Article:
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Intellectual Property, Technology, and the Law
Earlier this week, on April 18, 2010, the Supreme Court heard oral arguments in the Microsoft v. i4i case. As with any patent related case that makes its way to the Supreme Court, the intellectual property community is eager to see what the outcome is, and what effect it might have on their day to day activities.
Unfortunately, as with most patent cases that make their way to the Supreme Court, the Court is likely to offer a very narrow opinion that leaves many important questions unanswered. Time will tell.
The issue at hand is best summarized by the question presented:
The Patent Act provides that “[a] patent shall be presumed valid” and that “[t]he
burden of establishing invalidity of a patent or any claim thereof shall rest on the party
asserting such invalidity.” 35 U.S.C. § 282. The Federal Circuit held below that Microsoft
was required to prove its defense of invalidity under 35 U.S.C. § l02(b) by “clear and
convincing evidence,” even though the prior art on which the invalidity defense rests
was not considered by the Patent and Trademark Office prior to the issuance of the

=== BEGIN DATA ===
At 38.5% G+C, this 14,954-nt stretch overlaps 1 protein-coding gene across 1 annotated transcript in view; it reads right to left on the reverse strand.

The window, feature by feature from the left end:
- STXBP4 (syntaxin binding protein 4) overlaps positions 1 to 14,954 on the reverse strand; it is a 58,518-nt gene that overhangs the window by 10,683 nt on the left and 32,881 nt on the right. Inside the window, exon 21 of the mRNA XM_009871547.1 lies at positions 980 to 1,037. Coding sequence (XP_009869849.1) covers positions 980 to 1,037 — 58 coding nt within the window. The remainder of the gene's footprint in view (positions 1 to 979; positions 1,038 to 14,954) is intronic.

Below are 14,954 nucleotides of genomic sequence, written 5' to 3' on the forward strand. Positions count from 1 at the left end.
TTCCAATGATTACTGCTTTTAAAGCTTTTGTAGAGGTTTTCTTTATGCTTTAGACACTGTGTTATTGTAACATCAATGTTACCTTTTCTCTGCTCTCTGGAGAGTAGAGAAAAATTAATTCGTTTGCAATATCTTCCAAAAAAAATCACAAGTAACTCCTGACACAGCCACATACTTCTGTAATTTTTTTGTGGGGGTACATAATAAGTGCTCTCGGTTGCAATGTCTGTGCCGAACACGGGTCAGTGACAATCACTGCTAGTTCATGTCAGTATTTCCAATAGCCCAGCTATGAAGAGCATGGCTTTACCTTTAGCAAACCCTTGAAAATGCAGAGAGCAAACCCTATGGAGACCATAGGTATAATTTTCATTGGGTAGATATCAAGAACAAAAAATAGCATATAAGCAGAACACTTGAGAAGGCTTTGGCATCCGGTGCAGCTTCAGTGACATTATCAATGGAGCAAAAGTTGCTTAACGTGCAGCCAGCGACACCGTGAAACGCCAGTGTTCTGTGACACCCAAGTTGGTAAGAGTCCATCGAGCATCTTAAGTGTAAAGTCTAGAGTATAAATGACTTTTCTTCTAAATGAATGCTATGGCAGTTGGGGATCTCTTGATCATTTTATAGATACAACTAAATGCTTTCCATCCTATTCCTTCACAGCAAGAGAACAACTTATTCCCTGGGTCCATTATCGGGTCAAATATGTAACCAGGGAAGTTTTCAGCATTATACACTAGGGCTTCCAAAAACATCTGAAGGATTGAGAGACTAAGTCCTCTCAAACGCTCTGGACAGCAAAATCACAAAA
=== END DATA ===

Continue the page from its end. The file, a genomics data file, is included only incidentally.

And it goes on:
asserted patent. The question presented is: Whether the court of appeals erred in
holding that Microsoft’s invalidity defense must be proved by clear and convincing
The “clear and convincing” standard lies somewhere between the “reasonable doubt” standard for criminal cases and the “preponderance of the evidence” standard for civil cases.
Microsoft is essentially arguing that during litigation regarding the validity of a patent, that prior art not considered by the examiner during prosecution of the patent should be subject to the lower “preponderance” standard. i4i, of course, argues that the existing “clear and convincing” standard should remain intact. The rationale behind the current standard is that a certain amount of deference is provided to the United States Patent and Trademark Office (USPTO). Put another way, merely getting more than 50% of the evidence on your side should not allow you to overcome the opinion of an expert body such as the USPTO.
Yours truly isn’t nearly the first to comment on this topic and take a side.